The brokerage industry works hard to keep customer complaints out of public view, with aggressive firms fighting to remove grievances that sully their brokers' records. The interminable campaign to sanitize the dossier of former Royal Alliance Associates broker Kathleen J. Tarr is a disheartening case in point.
At a court hearing Friday, a lawyer for New York-based Royal Alliance made a case to a panel of three California appellate judges that a customer dispute -- one of 44 -- on Tarr's Finra records should be expunged.
It was but the latest in what's become an epic drama that could only take place in the wacky world of Wall Street's private justice system. More importantly, it's a screaming reminder that anyone who does business with a securities firm would be insane to assume that the stuff they read on Finra's online BrokerCheck tells the whole story.
Tarr wooed dozens of AT&T employees to open accounts when they were getting early retirement offers during a series of downsizings starting in 2007. By 2010, the complaints began to roll in, accusing Tarr of steering clients into portfolios of high-commission variable annuities and non-traded real estate investment trusts, or REITs. (Fifteen of the 44 complaints were either dropped by the investor or denied by her employer and never reached the point where an arbitration claim was filed.)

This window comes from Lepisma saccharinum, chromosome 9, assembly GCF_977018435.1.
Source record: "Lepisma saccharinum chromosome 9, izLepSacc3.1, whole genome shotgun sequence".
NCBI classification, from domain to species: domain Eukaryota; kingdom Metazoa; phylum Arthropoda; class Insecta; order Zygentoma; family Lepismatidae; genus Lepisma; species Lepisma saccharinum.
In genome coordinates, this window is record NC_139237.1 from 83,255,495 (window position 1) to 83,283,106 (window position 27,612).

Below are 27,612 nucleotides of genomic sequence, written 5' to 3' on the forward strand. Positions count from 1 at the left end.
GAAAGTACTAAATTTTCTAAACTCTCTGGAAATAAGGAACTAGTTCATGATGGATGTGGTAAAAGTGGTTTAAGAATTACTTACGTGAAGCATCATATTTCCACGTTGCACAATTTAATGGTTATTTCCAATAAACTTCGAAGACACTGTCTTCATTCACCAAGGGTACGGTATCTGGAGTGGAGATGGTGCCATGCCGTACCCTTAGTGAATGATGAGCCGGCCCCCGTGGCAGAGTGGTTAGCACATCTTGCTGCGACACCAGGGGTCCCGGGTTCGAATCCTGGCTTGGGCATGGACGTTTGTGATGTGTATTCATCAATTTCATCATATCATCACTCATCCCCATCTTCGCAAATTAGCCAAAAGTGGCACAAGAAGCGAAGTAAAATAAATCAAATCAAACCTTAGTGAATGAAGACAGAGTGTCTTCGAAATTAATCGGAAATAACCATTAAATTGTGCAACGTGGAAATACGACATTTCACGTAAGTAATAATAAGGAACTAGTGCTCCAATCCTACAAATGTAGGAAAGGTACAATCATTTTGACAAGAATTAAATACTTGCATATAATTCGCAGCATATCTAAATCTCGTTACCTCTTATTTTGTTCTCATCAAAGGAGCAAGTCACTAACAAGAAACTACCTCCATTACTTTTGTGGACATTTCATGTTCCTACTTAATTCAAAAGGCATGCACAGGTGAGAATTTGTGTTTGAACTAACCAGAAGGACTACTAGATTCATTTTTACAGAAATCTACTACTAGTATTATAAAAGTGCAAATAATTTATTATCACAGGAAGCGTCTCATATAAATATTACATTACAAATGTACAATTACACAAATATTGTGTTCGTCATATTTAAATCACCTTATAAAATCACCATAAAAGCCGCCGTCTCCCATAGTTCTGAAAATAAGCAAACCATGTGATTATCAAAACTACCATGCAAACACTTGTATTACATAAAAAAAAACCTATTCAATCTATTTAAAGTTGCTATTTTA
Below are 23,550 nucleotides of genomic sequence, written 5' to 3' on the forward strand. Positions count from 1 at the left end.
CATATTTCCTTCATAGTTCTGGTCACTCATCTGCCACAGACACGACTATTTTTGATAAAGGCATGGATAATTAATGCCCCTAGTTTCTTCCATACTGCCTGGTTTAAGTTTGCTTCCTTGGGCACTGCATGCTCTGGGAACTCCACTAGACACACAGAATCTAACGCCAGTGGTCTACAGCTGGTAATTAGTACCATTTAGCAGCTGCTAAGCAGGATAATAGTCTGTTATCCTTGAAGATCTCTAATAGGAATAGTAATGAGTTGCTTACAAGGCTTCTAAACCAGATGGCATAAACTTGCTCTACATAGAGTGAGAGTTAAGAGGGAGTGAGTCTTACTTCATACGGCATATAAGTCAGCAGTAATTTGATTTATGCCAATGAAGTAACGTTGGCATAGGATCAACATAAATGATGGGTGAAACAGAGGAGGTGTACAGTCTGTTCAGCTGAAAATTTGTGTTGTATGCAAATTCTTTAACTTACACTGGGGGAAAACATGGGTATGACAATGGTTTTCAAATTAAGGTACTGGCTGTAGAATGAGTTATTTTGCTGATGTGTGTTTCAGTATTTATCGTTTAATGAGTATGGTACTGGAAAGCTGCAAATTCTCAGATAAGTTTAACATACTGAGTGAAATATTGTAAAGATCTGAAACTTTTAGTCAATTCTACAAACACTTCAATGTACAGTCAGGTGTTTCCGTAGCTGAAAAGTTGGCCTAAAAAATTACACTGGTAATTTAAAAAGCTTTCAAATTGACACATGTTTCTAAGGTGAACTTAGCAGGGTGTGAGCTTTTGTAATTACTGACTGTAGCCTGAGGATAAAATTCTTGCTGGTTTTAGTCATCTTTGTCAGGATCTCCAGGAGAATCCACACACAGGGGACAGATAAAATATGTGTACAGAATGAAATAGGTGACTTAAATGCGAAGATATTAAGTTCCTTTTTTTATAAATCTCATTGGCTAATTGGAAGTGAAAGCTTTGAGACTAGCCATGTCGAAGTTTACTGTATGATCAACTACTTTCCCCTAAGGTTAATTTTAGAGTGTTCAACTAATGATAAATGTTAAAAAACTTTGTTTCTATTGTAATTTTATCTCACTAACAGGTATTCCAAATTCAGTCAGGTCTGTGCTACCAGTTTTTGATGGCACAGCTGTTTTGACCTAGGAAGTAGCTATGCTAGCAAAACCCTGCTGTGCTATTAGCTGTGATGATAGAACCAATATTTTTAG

Now, she, her lawyer, and Royal Alliance are on a quest to scrub at least some of that information from her unsightly record. Should they succeed, the case will be deleted from the Finra BrokerCheck website, which is meant to give investors some insight into the brokers they may choose to work with.
In Fall of 2014, I wrote in The New York Times that Tarr had appealed to a panel of Finra arbitrators that the record of a Royal Alliance settlement with her former client Sandra Liebhaber of Scappoose, Oreg. should be deleted. Liebhaber's lawyer shared an audio recording of the outrageous 40-minute private expungement proceeding with me at the time. The arbitrators allowed Tarr to carry on about her pedigree -- the daughter and granddaughter of ministers -- and to detail how the portfolio she designed for Liebhaber "completely fulfilled her objective." But the arbitrators wouldn't allow Liebhaber to speak at all, and cut off her lawyer, Robert Banks, when he asked to cross-examine Tarr.
In the end, the panel recommended expungement. Incredibly, they also wrote that Liebhaber had given a "full argument" that day.
Finra claims on its website that expungement "is an extraordinary remedy that should be recommended only under appropriate circumstances," yet, according to the Public Investors Arbitration Bar Association, a trade group for lawyers who represent investors, "arbitrators granted expungement in roughly nine out of 10 cases that were resolved by stipulated award or settlement." Finra has tried to address PIABA's criticisms.